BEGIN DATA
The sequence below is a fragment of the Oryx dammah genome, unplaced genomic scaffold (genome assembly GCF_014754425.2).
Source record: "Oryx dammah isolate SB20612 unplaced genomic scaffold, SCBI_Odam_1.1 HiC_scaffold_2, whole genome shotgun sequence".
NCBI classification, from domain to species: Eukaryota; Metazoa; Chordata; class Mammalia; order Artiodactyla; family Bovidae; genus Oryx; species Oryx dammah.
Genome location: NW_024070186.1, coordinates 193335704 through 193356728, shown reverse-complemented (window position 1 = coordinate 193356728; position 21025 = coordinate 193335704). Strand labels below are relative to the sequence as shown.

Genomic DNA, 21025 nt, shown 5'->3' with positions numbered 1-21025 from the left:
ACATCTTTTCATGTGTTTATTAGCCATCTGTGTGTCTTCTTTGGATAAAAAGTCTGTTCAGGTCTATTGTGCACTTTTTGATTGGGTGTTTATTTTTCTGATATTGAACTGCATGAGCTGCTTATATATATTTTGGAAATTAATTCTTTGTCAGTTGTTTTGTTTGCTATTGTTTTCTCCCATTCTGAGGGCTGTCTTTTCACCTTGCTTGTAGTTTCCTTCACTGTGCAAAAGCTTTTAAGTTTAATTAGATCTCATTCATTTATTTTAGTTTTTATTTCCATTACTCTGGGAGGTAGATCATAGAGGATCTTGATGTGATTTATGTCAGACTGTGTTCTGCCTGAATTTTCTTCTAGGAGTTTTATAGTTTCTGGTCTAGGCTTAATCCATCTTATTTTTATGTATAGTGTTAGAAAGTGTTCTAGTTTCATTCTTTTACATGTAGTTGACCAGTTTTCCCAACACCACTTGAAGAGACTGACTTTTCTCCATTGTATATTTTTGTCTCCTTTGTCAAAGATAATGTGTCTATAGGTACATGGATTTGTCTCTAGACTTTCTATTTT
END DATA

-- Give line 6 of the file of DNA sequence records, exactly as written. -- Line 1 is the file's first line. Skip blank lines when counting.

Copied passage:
ACATCTTTTCATGTGTTTATTAGCCATCTGTGTGTCTTCTTTGGATAAAAAGTCTGTTCAGGTCTATTGTGCACTTTTTGATTGGGTGTTTATTTTTCTGATATTGAACTGCATGAGCTGCTTATATATATTTTGGAAATTAATTCTTTGTCAGTTGTTTTGTTTGCTATTGTTTTCTCCCATTCTGAGGGCTGTCTTTTCACCTTGCTTGTAGTTTCCTTCACTGTGCAAAAGCTTTTAAGTTTAATTAGATCTCATTCATTTATTTTAGTTTTTATTTCCATTACTCTGGGAGGTAGATCATAGAGGATCTTGATGTGATTTATGTCAGACTGTGTTCTGCCTGAATTTTCTTCTAGGAGTTTTATAGTTTCTGGTCTAGGCTTAATCCATCTTATTTTTATGTATAGTGTTAGAAAGTGTTCTAGTTTCATTCTTTTACATGTAGTTGACCAGTTTTCCCAACACCACTTGAAGAGACTGACTTTTCTCCATTGTATATTTTTGTCTCCTTTGTCAAAGATAATGTGTCTATAGGTACATGGATTTGTCTCTAGACTTTCTATTTT